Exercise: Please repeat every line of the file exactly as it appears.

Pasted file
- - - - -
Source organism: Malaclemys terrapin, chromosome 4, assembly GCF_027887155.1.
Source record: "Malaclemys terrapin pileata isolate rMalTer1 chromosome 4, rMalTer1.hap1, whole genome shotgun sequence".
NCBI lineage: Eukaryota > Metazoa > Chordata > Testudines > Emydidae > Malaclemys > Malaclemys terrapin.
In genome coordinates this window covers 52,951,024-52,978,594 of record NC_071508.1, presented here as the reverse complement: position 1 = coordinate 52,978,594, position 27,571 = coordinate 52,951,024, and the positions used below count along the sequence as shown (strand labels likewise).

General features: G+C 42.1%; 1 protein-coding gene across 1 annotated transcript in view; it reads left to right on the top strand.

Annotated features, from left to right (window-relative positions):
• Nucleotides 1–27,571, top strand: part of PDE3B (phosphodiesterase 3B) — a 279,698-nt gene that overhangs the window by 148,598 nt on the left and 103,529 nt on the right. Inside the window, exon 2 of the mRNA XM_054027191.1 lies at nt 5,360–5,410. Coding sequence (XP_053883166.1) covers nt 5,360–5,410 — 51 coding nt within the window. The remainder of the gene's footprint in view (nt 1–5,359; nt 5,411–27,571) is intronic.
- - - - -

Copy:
Source organism: Malaclemys terrapin, chromosome 4, assembly GCF_027887155.1.
Source record: "Malaclemys terrapin pileata isolate rMalTer1 chromosome 4, rMalTer1.hap1, whole genome shotgun sequence".
NCBI lineage: Eukaryota > Metazoa > Chordata > Testudines > Emydidae > Malaclemys > Malaclemys terrapin.
In genome coordinates this window covers 52,951,024-52,978,594 of record NC_071508.1, presented here as the reverse complement: position 1 = coordinate 52,978,594, position 27,571 = coordinate 52,951,024, and the positions used below count along the sequence as shown (strand labels likewise).

General features: G+C 42.1%; 1 protein-coding gene across 1 annotated transcript in view; it reads left to right on the top strand.

Annotated features, from left to right (window-relative positions):
• Nucleotides 1–27,571, top strand: part of PDE3B (phosphodiesterase 3B) — a 279,698-nt gene that overhangs the window by 148,598 nt on the left and 103,529 nt on the right. Inside the window, exon 2 of the mRNA XM_054027191.1 lies at nt 5,360–5,410. Coding sequence (XP_053883166.1) covers nt 5,360–5,410 — 51 coding nt within the window. The remainder of the gene's footprint in view (nt 1–5,359; nt 5,411–27,571) is intronic.